Running light rail along Interstate 5 or Evergreen Way through Everett is back on the table.
As approved by voters in 2016, the ST3 measure provided system extension development north of Lynnwood. At the time, the expansion of light rail east, north, south and west, the increase in Sounder service and the development of bus rapid transit, were estimated cost $53.8 billion and reach Everett by 2036.
Another one 6 billion dollars are needed now after updated projections, and light rail may not reach north of Everett until 2041.
The agency is in the early stages of studying station and track locations, known as alternatives. Service on the 16-mile, six-station extension is estimated to reach the area near Boeing and Paine Field by 2037 and the Everett station by 2041. A projected funding shortfall of $600 million is the cause of the opening date discrepancy.
The route presented on the ballot, called the Representative Alignment, generally followed I-5 with a “spur” to the Boeing area and Paine Field via Airport Road. Then he ran east along Casino Road or Highway 526 and into northern Everett.
That remains the primary option at least among elected leaders, who in April pruned nine potential station options, four sites for the operations and maintenance facility and two alignments.
But after public comment from Winter and the agency’s board looking for ways to cut costs, Sound Transit announced additional track alignment options Last week.
One follows I-5 north from the station near 128th Street SW with a shorter spur to the Everett Mall, then back to the freeway.
The other heads west from 128th to Airport Road and Highway 99, then heads north along Evergreen Way before turning east again to the highway.
“We have reviewed all of the early scoping feedback, listened to that feedback, considered the direction of the Sound Transit Board to seek cost savings, and are now investigating these two new alternatives in Tier 2 analysis,” said one. e-mail notification from Sound Transit.
Sound Transit’s elected Snohomish County leaders lobbied for the line to reach the Boeing area, called the Southwest Everett Industrial Center station. It could serve the area dotted with aerospace companies as well as Paine Field airport.
But this adds cost and travel time. In 2015, staff estimated it was almost $2 billion more than sticking with I-5 and added 13 minutes.
Snohomish County elected officials continued to support the spur to serve the main center of employment and because of the commercial and residential building potential of the areas it would reach.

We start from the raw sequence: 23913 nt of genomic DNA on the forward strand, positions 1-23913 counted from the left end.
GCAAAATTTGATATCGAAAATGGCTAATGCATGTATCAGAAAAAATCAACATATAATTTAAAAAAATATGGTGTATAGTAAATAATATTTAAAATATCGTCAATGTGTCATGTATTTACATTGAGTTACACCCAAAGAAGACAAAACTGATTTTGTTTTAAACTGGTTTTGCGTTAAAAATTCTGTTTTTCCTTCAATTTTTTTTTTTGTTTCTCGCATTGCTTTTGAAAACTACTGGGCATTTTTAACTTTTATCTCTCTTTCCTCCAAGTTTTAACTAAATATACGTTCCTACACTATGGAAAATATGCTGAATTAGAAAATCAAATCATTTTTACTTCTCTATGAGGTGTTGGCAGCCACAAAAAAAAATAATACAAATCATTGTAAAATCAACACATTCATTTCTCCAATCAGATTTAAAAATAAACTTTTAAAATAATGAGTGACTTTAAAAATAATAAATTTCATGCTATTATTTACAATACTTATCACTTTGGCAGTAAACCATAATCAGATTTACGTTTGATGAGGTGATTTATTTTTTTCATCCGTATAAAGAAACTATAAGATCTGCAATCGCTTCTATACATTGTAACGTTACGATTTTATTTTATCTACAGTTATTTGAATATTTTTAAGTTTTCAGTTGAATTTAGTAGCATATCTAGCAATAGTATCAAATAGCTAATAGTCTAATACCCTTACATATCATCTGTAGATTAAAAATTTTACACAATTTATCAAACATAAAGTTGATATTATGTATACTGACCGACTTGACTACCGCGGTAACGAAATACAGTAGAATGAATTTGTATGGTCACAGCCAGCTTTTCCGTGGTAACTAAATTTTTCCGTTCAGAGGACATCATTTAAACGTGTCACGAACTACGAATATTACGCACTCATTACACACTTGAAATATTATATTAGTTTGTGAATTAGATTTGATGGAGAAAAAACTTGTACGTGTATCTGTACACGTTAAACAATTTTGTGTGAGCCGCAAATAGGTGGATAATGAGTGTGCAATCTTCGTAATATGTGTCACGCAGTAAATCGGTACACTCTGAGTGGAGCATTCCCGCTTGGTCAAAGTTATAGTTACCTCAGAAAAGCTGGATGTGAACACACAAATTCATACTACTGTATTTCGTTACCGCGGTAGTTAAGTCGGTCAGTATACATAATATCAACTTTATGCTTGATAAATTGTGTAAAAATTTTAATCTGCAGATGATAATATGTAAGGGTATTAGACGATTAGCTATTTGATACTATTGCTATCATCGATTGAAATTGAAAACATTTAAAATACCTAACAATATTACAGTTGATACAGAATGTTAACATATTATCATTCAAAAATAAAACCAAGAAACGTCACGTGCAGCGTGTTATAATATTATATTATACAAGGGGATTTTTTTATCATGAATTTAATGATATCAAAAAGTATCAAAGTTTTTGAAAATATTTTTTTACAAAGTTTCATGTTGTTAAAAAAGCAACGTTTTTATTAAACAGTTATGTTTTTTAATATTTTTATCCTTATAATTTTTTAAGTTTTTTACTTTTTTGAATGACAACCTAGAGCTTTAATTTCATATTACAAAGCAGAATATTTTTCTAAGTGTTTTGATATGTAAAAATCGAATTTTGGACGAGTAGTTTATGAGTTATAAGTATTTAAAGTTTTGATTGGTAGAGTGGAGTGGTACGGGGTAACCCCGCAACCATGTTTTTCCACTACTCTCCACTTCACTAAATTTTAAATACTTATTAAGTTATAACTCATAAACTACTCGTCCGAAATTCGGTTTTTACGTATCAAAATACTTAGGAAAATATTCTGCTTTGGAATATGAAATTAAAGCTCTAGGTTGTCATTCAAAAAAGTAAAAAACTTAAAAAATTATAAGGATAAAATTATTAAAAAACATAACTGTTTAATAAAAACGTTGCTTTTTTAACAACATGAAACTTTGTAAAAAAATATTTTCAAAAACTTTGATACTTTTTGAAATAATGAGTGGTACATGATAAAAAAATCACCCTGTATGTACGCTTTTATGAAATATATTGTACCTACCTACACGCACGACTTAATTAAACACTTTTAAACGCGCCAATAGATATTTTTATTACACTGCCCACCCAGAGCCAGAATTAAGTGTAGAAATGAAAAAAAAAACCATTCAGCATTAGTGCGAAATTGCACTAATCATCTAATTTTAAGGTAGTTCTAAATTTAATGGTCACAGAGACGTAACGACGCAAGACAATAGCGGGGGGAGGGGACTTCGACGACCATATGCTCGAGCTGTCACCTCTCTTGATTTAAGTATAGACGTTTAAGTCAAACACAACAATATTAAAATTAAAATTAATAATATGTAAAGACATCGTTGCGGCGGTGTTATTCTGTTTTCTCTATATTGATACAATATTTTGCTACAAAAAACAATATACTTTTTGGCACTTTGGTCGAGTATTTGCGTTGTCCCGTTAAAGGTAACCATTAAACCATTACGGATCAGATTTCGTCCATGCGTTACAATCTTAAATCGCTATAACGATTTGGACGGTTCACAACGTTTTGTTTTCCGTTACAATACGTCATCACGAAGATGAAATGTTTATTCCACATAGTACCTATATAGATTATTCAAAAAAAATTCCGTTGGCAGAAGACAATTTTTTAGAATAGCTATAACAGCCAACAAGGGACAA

“We recognize that the station and alignment areas are incredible opportunities for us in the county to locate growth,” Snohomish County Executive Dave Somers, a member of the Sound Transit Board of Directors, said during the meeting. a meeting of the elected leadership group in April.
Everett Mayor Cassie Franklin, who sits on the board of directors of Sound Transit, has touted the need for light rail to reach this area because it has at least 30,000 workers. Specifically, as a member of Everett Link’s elected leadership group, she noted the closeness Westmont neighborhood being the most diverse in the city when supporting the closest station alternative to Highway 526.
The other alternative would follow 128th Street SW west to Hwy 99 at Airport Road, then north to Casino Road. When the money becomes available, Sound Transit may build a station at the Airport Road intersection.
From there to Casino Road it is about 3 miles.
Light rail could handle it problems observed in the south Seattle, where most of it is at pedestrian and vehicular level. Unless the agency pursues more expensive choice like the elevated station and track at Northgate Station or the subway like those in downtown Seattle.
Four options, up from six earlier this year, for the North Operations and Maintenance Facility are being evaluated. The facility will house 150 light rail cars and approximately 450 full-time employees. He needs 60-70 acres.
Early public submissions were more supportive of the Airport Road and 94th Street SW and Airport Road and 100th Street SW sites.
Sound Transit staff are analyzing the technical aspects of the alternatives and may report this information later this year. Then, public comments would be sought on the options to be proposed for the environmental review.
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